In the past, I’ve been quite the critic of Charlotte’s and Mecklenburg County’s political and city leaders. (To be fair, I’ve also been very critical of our own community’s lack of leadership.)

I’ve found many of our political and LGBT leaders more than willing to “promise” or “commit” to LGBT inclusion, equality and advocacy, and far too many of the same unwilling to take clear, principled and courageous stands on those commitments. Empty words and broken promises do not equate to “political courage,” my friends.

In October, however, CMPD Chief Rodney Monroe made clear, in a very public way, his commitment to furthering inclusion and equality within his police force. At an open forum at the Lesbian & Gay Community Center of Charlotte, Monroe sought collaboration, communication and dialogue. Monroe’s mere appearance at the event was a step forward, the first time any CMPD police chief had publicly addressed the LGBT community.

This week, Monroe made good on his commitment: He stood strong and spoke up for respect in the face of resignations from six, veteran CMPD chaplains offended by the appointment of a lesbian pastor to the volunteer chaplain force.

Monroe wrote to the chaplains (PDF):

As valued members of this Department, I’m sure you can understand my disappointment when I received letters of resignation from some members of the Chaplaincy program — some who have served CMPD for many years and were instrumental in its inception. While I understand that personal beliefs do not always align with business practices, I have always believed that we can respect our differences and beliefs in order to work together in our common goal of bettering this organization and the community we serve. This is especially important in acknowledging our greater role as a local government agency that adheres to the constitutional principle of “the separation of church and state.”

As we look around our Department, and even within our Chaplaincy program, we see people of many different backgrounds, beliefs and opinions. I respect the decisions and convictions of those who have decided to resign, as I would never ask anyone to compromise their beliefs. But I do hope that those of us who remain, continue our dedication to this Department and continue to embrace our goal of being an inclusive organization that respects the differences of all of our employees.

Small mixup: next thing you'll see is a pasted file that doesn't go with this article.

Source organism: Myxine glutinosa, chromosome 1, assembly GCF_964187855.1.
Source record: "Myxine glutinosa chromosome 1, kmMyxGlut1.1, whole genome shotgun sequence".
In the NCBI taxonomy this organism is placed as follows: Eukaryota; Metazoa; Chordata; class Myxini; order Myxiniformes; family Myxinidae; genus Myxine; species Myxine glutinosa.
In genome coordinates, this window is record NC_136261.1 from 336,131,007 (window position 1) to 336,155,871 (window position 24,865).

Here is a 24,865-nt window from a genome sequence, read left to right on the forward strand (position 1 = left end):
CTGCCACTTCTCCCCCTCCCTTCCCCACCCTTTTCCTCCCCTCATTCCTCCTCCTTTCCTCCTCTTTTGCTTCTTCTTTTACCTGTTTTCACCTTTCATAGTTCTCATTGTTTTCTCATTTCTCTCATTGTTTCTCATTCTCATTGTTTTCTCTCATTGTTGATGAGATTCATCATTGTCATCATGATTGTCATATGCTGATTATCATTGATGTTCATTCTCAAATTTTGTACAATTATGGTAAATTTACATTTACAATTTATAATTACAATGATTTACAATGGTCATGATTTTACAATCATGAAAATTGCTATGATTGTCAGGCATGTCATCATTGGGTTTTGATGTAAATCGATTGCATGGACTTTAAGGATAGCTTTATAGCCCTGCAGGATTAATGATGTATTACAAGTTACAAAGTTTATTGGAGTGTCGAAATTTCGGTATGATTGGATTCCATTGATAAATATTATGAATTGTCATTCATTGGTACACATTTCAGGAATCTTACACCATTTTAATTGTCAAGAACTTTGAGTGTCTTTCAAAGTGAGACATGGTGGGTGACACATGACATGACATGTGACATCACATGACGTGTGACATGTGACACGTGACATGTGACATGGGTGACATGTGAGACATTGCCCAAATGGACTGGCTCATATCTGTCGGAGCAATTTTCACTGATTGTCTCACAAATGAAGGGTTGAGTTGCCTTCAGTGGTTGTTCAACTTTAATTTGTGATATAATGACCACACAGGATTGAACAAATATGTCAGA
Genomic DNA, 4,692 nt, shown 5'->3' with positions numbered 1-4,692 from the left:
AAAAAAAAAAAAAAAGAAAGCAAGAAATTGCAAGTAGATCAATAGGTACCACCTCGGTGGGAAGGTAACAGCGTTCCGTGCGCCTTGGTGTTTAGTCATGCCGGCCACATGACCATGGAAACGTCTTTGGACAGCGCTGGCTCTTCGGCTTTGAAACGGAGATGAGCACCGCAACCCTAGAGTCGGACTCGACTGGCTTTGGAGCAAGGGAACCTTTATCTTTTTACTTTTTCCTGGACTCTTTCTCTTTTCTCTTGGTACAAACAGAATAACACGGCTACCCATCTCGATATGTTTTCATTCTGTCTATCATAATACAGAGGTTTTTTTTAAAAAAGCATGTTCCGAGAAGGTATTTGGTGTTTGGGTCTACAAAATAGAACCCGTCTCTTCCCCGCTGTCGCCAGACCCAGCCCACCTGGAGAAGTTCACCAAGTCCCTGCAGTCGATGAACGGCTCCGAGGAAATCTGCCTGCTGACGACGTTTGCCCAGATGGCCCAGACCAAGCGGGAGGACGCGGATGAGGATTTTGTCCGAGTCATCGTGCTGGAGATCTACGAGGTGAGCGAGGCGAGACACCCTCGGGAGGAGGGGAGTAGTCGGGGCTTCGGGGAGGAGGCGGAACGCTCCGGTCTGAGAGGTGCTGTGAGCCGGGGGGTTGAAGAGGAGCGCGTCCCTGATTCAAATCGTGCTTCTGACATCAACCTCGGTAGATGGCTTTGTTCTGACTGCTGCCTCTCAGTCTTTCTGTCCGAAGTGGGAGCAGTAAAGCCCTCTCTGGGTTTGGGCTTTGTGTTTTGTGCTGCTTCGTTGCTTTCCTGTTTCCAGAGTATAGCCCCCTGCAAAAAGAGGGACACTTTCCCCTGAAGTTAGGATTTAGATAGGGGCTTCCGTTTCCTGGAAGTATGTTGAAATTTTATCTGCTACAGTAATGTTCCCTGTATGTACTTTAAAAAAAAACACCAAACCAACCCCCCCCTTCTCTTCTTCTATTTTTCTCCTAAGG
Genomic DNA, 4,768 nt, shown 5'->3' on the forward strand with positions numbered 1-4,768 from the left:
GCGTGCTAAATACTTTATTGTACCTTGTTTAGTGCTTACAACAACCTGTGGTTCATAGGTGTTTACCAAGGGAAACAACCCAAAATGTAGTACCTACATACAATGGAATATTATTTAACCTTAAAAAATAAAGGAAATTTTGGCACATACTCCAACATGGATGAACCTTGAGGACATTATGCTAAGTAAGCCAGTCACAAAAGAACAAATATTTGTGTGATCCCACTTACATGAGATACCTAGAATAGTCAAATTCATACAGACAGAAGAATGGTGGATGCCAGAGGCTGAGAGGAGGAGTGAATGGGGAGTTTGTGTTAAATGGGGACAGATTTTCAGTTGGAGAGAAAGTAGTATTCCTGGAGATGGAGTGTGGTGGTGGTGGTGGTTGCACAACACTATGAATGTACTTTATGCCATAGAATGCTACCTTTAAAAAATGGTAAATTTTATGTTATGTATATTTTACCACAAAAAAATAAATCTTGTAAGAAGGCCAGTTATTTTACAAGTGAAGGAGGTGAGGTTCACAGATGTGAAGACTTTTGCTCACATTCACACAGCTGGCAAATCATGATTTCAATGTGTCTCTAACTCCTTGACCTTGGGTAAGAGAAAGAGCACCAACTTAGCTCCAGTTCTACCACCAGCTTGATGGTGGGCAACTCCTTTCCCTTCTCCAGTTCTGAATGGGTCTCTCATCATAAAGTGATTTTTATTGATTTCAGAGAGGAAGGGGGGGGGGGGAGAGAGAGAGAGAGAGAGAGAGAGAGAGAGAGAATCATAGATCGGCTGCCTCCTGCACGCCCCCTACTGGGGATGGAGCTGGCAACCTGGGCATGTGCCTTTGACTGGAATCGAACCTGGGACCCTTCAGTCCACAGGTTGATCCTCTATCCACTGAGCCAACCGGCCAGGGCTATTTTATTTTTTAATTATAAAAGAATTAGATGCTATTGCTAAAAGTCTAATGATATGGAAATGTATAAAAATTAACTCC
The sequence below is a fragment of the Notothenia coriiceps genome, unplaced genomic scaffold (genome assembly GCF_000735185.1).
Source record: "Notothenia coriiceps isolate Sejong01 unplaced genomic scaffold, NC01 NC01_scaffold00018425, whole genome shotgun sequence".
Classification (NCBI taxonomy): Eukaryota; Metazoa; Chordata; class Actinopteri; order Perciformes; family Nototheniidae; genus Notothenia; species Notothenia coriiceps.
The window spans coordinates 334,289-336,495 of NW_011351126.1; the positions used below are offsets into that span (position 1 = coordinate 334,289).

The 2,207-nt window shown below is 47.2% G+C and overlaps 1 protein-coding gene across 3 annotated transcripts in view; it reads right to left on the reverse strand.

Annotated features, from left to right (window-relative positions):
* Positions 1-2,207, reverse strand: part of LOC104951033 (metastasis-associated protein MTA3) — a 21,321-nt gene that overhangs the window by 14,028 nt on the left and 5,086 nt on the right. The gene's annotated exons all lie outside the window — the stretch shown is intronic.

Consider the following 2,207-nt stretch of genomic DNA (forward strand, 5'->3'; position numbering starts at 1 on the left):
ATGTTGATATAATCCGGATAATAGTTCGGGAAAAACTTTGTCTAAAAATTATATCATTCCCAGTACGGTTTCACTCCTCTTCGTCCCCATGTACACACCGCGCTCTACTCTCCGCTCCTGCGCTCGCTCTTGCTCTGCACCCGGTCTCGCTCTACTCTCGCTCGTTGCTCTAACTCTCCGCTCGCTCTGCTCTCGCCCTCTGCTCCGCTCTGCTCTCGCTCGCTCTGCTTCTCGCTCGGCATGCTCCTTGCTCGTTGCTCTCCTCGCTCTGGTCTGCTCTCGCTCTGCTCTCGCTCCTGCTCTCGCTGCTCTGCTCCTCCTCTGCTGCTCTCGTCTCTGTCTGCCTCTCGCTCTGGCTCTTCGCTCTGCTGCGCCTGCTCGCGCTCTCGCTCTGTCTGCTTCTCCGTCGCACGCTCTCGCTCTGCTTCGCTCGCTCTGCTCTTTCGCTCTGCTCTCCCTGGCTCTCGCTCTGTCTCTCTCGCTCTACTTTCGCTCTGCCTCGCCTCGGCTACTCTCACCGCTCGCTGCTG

Monroe has proven he can be a principled, courageous leader in the face of hate, bigotry and anti-LGBT prejudice. Our city and county leaders should follow his example. LGBT community leaders should, too.

Charlotte is changing, albeit very slowly, due in part to Monroe’s ability to do his job: To serve and to protect all the citizens and residents of Charlotte and Mecklenburg County, regardless of race, religion, color, creed, sex, gender, sexual orientation, gender-identity and any host or litany of real or perceived differences you can imagine.

For that, Monroe deserves thanks and praise from our community. In addition, he deserves our loyalty and our defense when local anti-LGBT and racist activists come knocking on his door demanding his resignation or termination (such has happened before, and will surely happen again).

Monroe is a true ally to this community and all citizens of Charlotte and Mecklenburg County. He is, perhaps, among the truest we have among the very small group of local leaders regularly standing up for values of respect, tolerance, inclusion and equality.

I tip my hat to Chief Monroe and thank him for a job well done.